CFT & Yoga

Dr Sunil Lad

Consultant Counselling Psychologist

Yoga means union. Currently modern yoga practise is often seen through the lens of exercising or stretching the body. However it comes from an ancient tradition of breathwork, meditation and guidelines for ethical living. Within CFT we recognise that the environment in which we live in shapes how we may express emotions from a young age.  We receive feedback on what is deemed acceptable or you may get punished, rejected or criticised for certain responses, or expressions of emotions and behaviour. This also leads to the development of shame. Within the modern world we are giving a wealth of information on what is seen as acceptable and attractive, which can also lead to the development of shame if you are not born or have those characteristics.

The practise of yoga is often a journey. My personal experience was that it became a safe way for me to move as I was spending much of my day in the therapist chair. I’d gone with the intention to improve my fitness, potentially to achieve some flexible body postures and feel good about myself. With time I started to develop a better relationship with my body recognising when in a difficult pose how my body has gone into the threat system, but also how my breath had become constricted. With practise I started to learn to slow down my breath, which helped me to focus away from critical thoughts and beliefs, that I was being judged by others, and that I was unable to do poses recognising that I was in a competitive state of mind and body.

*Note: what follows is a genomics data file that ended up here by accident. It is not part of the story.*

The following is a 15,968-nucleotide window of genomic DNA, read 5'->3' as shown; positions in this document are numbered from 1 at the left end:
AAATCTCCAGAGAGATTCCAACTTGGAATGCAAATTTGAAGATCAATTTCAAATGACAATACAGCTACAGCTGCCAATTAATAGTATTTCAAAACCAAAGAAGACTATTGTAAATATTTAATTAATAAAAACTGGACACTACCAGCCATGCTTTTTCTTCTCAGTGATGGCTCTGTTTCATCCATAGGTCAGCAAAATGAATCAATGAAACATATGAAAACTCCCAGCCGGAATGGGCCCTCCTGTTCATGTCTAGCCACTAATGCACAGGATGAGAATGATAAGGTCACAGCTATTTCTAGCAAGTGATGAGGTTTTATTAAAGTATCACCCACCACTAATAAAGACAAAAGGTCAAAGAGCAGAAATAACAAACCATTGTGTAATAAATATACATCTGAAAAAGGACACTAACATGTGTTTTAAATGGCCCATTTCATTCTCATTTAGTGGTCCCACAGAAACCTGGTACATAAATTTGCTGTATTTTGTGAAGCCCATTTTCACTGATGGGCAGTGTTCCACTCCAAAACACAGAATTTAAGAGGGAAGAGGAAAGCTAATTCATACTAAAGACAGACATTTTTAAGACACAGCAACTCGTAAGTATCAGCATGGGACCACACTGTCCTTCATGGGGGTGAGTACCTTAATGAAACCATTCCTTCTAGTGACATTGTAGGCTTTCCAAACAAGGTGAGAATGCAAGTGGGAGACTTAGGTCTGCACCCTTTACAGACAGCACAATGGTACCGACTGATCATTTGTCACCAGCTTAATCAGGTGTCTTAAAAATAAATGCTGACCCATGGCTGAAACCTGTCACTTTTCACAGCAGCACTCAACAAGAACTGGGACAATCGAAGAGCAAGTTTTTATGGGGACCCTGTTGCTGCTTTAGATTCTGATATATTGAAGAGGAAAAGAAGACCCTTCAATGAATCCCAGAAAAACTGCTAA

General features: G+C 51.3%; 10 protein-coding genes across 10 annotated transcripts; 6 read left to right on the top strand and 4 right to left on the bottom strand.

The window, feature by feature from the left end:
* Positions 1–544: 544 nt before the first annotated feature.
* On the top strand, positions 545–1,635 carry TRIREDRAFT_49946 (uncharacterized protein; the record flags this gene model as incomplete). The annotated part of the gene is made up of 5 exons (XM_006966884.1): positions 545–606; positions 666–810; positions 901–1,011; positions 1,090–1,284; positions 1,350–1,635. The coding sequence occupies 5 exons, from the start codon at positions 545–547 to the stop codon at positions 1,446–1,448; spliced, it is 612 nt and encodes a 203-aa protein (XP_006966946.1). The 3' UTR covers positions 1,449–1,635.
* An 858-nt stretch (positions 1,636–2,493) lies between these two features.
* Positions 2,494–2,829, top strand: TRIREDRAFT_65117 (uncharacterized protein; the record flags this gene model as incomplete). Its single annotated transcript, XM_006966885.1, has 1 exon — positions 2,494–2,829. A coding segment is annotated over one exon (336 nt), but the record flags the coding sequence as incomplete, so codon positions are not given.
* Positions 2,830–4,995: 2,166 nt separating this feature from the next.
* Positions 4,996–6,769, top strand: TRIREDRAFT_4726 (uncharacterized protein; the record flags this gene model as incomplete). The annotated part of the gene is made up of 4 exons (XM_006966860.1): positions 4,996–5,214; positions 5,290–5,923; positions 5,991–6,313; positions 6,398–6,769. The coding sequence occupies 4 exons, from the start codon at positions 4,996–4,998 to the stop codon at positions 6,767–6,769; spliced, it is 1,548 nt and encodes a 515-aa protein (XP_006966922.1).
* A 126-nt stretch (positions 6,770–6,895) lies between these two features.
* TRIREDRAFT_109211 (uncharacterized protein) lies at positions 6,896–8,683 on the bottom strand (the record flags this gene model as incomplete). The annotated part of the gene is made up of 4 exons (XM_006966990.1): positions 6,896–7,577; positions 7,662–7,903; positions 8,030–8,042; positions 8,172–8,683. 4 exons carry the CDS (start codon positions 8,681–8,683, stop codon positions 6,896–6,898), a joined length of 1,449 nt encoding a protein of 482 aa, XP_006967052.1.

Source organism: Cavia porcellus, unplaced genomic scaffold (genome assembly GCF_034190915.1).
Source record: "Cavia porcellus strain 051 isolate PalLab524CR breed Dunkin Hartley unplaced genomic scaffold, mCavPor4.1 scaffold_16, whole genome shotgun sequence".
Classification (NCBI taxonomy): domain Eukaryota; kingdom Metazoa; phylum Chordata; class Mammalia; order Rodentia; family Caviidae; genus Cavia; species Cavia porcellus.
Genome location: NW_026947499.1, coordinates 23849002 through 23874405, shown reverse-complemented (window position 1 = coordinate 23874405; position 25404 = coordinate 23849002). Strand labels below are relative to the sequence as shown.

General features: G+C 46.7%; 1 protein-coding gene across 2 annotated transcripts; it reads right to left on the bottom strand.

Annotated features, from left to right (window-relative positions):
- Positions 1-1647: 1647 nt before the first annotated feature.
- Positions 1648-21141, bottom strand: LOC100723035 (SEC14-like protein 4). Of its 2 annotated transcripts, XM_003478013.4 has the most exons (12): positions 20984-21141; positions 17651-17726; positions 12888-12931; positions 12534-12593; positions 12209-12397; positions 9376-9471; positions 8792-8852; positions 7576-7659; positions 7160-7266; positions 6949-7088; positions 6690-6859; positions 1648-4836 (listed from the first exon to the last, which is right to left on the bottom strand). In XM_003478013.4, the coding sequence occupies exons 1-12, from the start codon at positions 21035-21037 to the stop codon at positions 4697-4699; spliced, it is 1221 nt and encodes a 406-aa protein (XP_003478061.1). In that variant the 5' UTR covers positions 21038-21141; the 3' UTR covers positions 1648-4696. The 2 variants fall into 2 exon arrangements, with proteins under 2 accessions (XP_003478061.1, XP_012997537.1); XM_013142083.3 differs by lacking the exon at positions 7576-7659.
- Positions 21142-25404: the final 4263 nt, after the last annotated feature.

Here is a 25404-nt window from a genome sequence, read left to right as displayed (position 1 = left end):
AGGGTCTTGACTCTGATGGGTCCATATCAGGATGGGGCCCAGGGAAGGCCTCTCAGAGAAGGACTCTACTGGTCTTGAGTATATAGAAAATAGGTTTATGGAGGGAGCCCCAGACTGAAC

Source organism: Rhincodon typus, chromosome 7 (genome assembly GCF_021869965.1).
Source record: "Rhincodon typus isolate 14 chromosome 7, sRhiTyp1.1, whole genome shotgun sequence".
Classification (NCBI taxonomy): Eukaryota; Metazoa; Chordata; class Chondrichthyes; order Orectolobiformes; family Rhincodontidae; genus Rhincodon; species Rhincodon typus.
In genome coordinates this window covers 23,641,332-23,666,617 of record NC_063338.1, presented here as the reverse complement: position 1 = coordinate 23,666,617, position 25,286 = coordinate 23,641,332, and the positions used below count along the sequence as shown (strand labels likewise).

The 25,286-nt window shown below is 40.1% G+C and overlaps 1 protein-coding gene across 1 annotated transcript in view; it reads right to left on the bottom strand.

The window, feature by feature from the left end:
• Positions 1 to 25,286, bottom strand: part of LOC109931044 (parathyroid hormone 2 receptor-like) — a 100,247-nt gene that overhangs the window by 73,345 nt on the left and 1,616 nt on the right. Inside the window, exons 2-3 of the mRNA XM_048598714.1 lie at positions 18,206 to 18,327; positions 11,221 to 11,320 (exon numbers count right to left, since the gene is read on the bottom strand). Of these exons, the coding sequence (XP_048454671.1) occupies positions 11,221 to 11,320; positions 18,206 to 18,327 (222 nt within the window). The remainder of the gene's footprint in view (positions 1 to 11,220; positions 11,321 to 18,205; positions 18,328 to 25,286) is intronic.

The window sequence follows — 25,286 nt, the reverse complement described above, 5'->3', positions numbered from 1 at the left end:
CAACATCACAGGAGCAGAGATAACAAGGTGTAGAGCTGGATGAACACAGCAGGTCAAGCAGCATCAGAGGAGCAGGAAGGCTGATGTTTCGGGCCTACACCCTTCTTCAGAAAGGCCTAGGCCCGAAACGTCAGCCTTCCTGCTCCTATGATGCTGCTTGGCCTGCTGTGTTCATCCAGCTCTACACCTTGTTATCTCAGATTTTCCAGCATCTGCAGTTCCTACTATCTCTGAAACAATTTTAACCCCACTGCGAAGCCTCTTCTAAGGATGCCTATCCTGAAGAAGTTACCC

As I started to apply CFT principles to my yoga practice I recognised which of the three systems I was in at the start of a practice. This made a qualitative difference to how the practice went and how I was feeling at the end. This required practice as I could become easily distracted or would practice in my mind just following instructions rather than tuning into my breath and body. The practice of yoga can help to embody compassion through gaining awareness of relationship between mind and body.

Through my experience of both CFT and yoga I have found they have complemented each other and helped me to deepen my experience of CFT through the body through interoception. It has informed me and those I work with on the importance of being compassionately embodied. To develop the resources to connect with the body which in turn helps to develop skills in distress tolerance, and sitting with suffering.  

The ancient text of Patanjalis Yoga Sutras which is seen as an important text to understand and follow the path of yoga notes that Yoga is “Citta Vritti Nirodha”. The translation from Sanskrit to English is that yoga is a cessation and the clearing of the mind stuff. It could be argued these are the fears, blocks, resistances and compensatory strategies that prevent living in a life that is embodied and embedded in compassion. In that the experiences we have life lead to ways of living that take us away from a path of compassion.

Dr Sunil Lad

 

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